Thanks again folks.

 

One question... I'm finding it difficult to balance between what I call effect shading (so the detail leaps out at you at table top viewing) and photogenic shading (more subdued but looks good in pictures). Any solution to this conundrum?

 

If you care.. my cmon gallery can be found at http://www.coolminiornot.com/browse/submitter/BunnyPuncher

 

Where so far, some overly generous people have voted (imho, these should end up at around 6.3-6.5).

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I'm sorry this isn't advice, but I have a question.

 

Those pictures of your miniatures are scanned!?  :huh:

Do you mean you took an actual photograph and scanned the photograph?  Or did you just lie your miniatures on your scanner, cover, and digitalize?

Yup.. I just lie the minis in the appropriate positions on the scanner glass (using all sorts of widgets to create the proper angles - that is why you never see the bottoms of my bases), cover the minis with a piece of white cardstock, fart around with the software sliders and scan away.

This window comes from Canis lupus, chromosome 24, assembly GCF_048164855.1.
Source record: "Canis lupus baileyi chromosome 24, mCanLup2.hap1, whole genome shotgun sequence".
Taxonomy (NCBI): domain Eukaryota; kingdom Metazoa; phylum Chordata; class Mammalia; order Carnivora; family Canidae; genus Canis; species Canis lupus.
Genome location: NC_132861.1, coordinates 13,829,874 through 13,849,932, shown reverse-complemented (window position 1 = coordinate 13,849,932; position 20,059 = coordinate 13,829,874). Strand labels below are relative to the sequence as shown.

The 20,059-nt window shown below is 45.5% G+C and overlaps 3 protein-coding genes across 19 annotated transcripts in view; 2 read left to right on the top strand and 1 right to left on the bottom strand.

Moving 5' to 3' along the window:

Digital Camera would be much better, but alas I am a poor student and make do with what I have. The one benefit to scanning is that even in a wide shot like that above, everything is in focus.

 

Cheers.

 

FYI... lousy static grass and scanner glass really emphasize the "static" in the term static grass.

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BP...

I did my first "gaming standard" commission work when I was a producing a fraction of the quality you are producing here. I say go for the local commissions...

I'm not sure what your pricing considerations are, but the major things I did:

 

1. Paint for trade---I painted 1 figure for two/three unpainted ones. I still have models left over from this endeavor....to the tune of about 250 of 'em. I still do this for my FLGS owner. Since their costs are much lower than retail, they can afford to give more for the paint job---

That is $100 cash would equal like $125-150 in pewter....that way, everyone wins. You can then paint the pewter and sell it....and come out very much to the good.

 

2. I would find out what everyone was playing---and paint up characters for their armies *before* I had an order. I would then take one to the game store and ask a $ amount for it if anyone showed interest.

 

3. When all else fails, put 'em on ebay.